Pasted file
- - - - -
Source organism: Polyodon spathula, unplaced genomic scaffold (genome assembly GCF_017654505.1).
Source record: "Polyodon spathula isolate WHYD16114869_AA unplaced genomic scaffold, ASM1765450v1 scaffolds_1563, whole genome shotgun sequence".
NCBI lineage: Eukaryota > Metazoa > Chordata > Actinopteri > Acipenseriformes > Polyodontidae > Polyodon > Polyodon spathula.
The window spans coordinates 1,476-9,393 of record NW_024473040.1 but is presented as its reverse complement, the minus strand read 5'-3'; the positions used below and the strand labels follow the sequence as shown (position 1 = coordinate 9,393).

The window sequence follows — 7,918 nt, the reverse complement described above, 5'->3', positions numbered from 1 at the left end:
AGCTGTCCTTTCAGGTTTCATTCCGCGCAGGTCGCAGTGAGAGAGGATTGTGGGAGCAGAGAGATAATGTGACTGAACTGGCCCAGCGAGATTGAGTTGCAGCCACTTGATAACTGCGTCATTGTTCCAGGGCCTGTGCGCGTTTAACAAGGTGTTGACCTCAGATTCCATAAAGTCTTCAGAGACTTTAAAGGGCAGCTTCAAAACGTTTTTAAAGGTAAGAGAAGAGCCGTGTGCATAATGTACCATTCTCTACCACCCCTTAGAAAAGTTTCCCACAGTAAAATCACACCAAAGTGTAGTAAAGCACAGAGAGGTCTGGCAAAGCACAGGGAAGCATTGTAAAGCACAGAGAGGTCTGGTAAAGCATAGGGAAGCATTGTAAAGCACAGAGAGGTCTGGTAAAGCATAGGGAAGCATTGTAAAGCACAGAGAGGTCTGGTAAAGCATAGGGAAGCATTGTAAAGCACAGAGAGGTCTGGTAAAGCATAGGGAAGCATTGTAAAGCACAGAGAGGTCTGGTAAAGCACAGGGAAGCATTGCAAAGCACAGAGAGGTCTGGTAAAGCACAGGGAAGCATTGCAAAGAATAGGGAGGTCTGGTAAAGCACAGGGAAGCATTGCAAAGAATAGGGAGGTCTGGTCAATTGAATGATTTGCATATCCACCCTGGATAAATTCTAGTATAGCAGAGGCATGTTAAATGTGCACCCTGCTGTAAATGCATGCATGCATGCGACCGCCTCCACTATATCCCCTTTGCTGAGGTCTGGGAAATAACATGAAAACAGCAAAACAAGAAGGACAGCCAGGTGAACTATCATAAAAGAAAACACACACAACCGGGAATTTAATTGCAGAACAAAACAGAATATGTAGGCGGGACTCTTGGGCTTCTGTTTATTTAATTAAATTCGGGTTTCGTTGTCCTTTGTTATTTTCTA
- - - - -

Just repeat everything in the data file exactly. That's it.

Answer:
Source organism: Polyodon spathula, unplaced genomic scaffold (genome assembly GCF_017654505.1).
Source record: "Polyodon spathula isolate WHYD16114869_AA unplaced genomic scaffold, ASM1765450v1 scaffolds_1563, whole genome shotgun sequence".
NCBI lineage: Eukaryota > Metazoa > Chordata > Actinopteri > Acipenseriformes > Polyodontidae > Polyodon > Polyodon spathula.
The window spans coordinates 1,476-9,393 of record NW_024473040.1 but is presented as its reverse complement, the minus strand read 5'-3'; the positions used below and the strand labels follow the sequence as shown (position 1 = coordinate 9,393).

The window sequence follows — 7,918 nt, the reverse complement described above, 5'->3', positions numbered from 1 at the left end:
AGCTGTCCTTTCAGGTTTCATTCCGCGCAGGTCGCAGTGAGAGAGGATTGTGGGAGCAGAGAGATAATGTGACTGAACTGGCCCAGCGAGATTGAGTTGCAGCCACTTGATAACTGCGTCATTGTTCCAGGGCCTGTGCGCGTTTAACAAGGTGTTGACCTCAGATTCCATAAAGTCTTCAGAGACTTTAAAGGGCAGCTTCAAAACGTTTTTAAAGGTAAGAGAAGAGCCGTGTGCATAATGTACCATTCTCTACCACCCCTTAGAAAAGTTTCCCACAGTAAAATCACACCAAAGTGTAGTAAAGCACAGAGAGGTCTGGCAAAGCACAGGGAAGCATTGTAAAGCACAGAGAGGTCTGGTAAAGCATAGGGAAGCATTGTAAAGCACAGAGAGGTCTGGTAAAGCATAGGGAAGCATTGTAAAGCACAGAGAGGTCTGGTAAAGCATAGGGAAGCATTGTAAAGCACAGAGAGGTCTGGTAAAGCATAGGGAAGCATTGTAAAGCACAGAGAGGTCTGGTAAAGCACAGGGAAGCATTGCAAAGCACAGAGAGGTCTGGTAAAGCACAGGGAAGCATTGCAAAGAATAGGGAGGTCTGGTAAAGCACAGGGAAGCATTGCAAAGAATAGGGAGGTCTGGTCAATTGAATGATTTGCATATCCACCCTGGATAAATTCTAGTATAGCAGAGGCATGTTAAATGTGCACCCTGCTGTAAATGCATGCATGCATGCGACCGCCTCCACTATATCCCCTTTGCTGAGGTCTGGGAAATAACATGAAAACAGCAAAACAAGAAGGACAGCCAGGTGAACTATCATAAAAGAAAACACACACAACCGGGAATTTAATTGCAGAACAAAACAGAATATGTAGGCGGGACTCTTGGGCTTCTGTTTATTTAATTAAATTCGGGTTTCGTTGTCCTTTGTTATTTTCTA